A Ford dealership was defrauded of more than £11,000 by an employee who got customers to pay money into his account for cars they had bought.
Ex-soldier Colin Morris, of Woodbank Road, Whitby, admitted defrauding M53 Ford out of the money between February and March 2020, reported the Chester Standard.
The city’s crown court was told that before being employed as a sales executive in November 2019, Morris had been diagnosed with post-traumatic stress disorder after witnessing ‘horrors’ while serving with the army in Helmand Province, including two friends losing limbs after an explosion.
Following his discharge and subsequent diagnosis, his life had unravelled and the former lance-corporal got into drug debt, owing money to a gangster.
There hadn’t been any problems until Barclays Bank contacted the dealership on March 6, 2020 because Morris had been there with two customers attempting to pay for a car but there were discrepancies in the account details.
When he got back to the dealership, he looked ‘flustered’ and claimed he had given his sort code by accident.
However, it was subsequently discovered that payments totalling £11,287 for two other cars had been made to Morris rather than the dealership.
The customers were allowed to keep the cars, with the dealership shouldering the loss for the time being, although it said it would be seeking compensation.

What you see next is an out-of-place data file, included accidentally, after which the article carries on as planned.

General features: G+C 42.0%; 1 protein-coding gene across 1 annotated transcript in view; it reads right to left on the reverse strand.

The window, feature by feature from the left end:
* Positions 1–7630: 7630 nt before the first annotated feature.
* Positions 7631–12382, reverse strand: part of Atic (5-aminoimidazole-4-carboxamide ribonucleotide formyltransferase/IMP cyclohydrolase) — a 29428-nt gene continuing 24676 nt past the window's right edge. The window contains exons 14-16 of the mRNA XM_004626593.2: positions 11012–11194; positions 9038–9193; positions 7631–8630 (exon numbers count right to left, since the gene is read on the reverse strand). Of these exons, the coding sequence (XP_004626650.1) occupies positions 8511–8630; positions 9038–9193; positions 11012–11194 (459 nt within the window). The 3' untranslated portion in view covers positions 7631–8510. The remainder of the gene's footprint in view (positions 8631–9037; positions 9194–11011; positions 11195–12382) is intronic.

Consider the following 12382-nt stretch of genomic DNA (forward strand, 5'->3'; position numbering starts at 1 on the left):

Morris, 29, who had six previous convictions, had told his bosses he would pay the money back but didn’t so was suspended and the police were brought in, reported the Standard.
After his discharge, he began self-medicating with alcohol and cocaine to deal with the PTSD, according to the report.
In mitigation, Gareth Roberts said Morris had had an ‘exemplary’ army record and that since the offence he’d given up drink and drugs, was in a new relationship, and had been getting help for his mental health problems.
Sentencing Morris yesterday (Mar 3) to 10 months in jail suspended for 18 months, Honorary Recorder of Chester Judge Steven Everett called it a ‘mean and spiteful’ offence.
‘I am quite prepared to accept the horrors of what you saw in Helmand Province would have caused you real problems,’ the Standard reported him as saying.
‘But I tell you frankly, the self-medication, using cocaine, I have no sympathy for you whatsoever.
‘You decided to medicate by buying this evil drug and you got yourself into debt. You were also poisoning your body.
‘There were threats made to pay off the drug debt and that is the principal motive behind what you did.
‘It was not terribly sophisticated – there was always going to be a reckoning. The company would have found they had sold two cars and did not get any money for them.
‘I am unimpressed you were given a chance to repay the money and you didn’t.’
Morris must carry out a rehabilitation activity for up to 35 days plus 150 hours of voluntary work.
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